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Diane Bell holds a Ph.D. in anthropology from the Australian National University. In 1981 she worked for the Aboriginal Sacred Sites Protection Authority in Darwin and in 1982 launched into private practice as a consulting anthropologist. From 1983 to 1986, as a Research Fellow at the ANU, she worked on interdisciplinary projects. She spent two and a half years as the Professor of Australian Studies at Deakin University before moving to the United States in 1989 to take up her current position as the Henry R. Luce Professor of Religion, Economic Development, and Social Justice at the College of Holy Cross, in Worcester, Mass. Her books include Law: The Old and the New with Pam Ditton; Generations: Grandmother, Mothers, and Daughters; and Daughters of the Dreaming. In the 1990s she has been active in legal cases involving Ngarrindjeri sacred sites.

 

Abstract of paper given at Indigenous Traditions and Ecology conference:
Environmental Dreamings: Of Religion, Romance, Reconciliation and Resource

In the religious philosophies of the Indigenous Peoples of Australia, the land was given form and meaning through the activities of the ancestral heroes in the creative era known as "The Dreamtime." Through story, song, dance, and painting, knowledge of the law established by the ancestors is passed from generation to generation. It is the responsibility of the living to re-enact the travels of the Dreamings in ceremonial contexts and to honor their heritage in daily practice. Relations of kin and country, person and place structure belief and practice. The environmental movement has looked to this integrated world view for inspiration and stood with Aborigines when then sacred sites were endangered. Resource developers have accused Aborigines of standing in the way of progress and their supporters of romancing a traditional life that was no environmental dream. Since the 1970s Australian parliaments have legislated to recognize aspects of Aboriginal relationships to land as fundamental and to protect sacred sites as part of the heritage of the nation. In the late 1990s much of this path breaking legislation is being reviewed. What constitutes tradition and its value in the modern world had been hotly contested. The "Reconciliation Council" has sought to bring Indigenous and non-Indigenous Australians together. What is to be learned from Indigenous Australians' relations with land? How realistic is talk of recognizing traditional relations to land? What sort of resource is Aboriginal religion in a resource rich country?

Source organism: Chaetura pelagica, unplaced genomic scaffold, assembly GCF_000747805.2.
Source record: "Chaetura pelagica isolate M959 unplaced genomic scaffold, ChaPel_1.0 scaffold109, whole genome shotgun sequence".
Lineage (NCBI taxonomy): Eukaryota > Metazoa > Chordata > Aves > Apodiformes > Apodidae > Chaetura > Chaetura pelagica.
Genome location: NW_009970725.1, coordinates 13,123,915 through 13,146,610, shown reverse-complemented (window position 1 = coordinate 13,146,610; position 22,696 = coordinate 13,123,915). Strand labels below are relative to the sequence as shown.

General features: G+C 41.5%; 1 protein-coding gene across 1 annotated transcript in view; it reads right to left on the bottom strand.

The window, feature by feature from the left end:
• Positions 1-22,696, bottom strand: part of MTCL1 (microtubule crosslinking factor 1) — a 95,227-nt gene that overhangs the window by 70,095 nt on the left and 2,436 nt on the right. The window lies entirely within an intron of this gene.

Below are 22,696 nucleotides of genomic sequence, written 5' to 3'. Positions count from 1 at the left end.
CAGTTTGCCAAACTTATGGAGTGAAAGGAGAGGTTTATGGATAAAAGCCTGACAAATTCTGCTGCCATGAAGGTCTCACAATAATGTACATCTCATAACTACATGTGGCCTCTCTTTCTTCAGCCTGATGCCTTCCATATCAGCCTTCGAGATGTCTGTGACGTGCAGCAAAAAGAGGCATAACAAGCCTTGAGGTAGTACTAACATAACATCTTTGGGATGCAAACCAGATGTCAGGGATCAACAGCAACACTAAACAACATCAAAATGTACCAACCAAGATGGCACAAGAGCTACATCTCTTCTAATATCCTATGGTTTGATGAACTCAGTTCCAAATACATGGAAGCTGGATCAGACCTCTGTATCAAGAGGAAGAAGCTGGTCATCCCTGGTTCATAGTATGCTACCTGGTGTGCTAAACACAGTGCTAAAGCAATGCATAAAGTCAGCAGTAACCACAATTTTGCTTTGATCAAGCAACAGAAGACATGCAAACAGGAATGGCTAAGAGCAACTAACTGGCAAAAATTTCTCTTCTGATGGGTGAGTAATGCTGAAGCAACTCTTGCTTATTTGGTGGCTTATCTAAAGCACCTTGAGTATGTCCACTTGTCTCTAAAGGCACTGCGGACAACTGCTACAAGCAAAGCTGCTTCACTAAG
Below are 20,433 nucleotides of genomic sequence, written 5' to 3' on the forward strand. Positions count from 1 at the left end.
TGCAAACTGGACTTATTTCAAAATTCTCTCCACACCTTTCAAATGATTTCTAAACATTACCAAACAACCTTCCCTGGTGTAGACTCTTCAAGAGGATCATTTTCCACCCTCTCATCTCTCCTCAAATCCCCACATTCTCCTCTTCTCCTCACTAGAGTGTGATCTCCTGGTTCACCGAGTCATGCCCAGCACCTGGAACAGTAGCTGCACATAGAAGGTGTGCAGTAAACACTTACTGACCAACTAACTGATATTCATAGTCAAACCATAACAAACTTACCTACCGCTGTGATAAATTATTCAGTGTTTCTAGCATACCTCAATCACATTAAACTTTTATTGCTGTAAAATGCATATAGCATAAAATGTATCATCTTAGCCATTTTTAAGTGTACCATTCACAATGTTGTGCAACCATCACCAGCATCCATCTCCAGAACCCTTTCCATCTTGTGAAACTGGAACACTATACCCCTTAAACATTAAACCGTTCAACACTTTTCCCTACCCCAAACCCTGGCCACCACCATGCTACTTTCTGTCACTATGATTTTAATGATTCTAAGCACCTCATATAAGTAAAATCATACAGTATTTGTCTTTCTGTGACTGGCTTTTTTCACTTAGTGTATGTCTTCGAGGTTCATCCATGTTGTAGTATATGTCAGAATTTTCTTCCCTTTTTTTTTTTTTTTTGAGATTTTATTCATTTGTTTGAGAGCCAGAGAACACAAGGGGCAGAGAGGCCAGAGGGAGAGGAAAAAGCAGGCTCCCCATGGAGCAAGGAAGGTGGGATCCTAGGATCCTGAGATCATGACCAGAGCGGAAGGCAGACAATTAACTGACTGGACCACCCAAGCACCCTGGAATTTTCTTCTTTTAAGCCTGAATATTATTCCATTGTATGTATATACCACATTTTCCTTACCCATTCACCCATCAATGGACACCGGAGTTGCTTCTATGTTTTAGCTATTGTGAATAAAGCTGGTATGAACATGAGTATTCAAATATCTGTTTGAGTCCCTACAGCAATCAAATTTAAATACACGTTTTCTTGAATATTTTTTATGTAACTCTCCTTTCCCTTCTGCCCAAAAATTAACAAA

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Indigenous Traditions and Ecology conference participants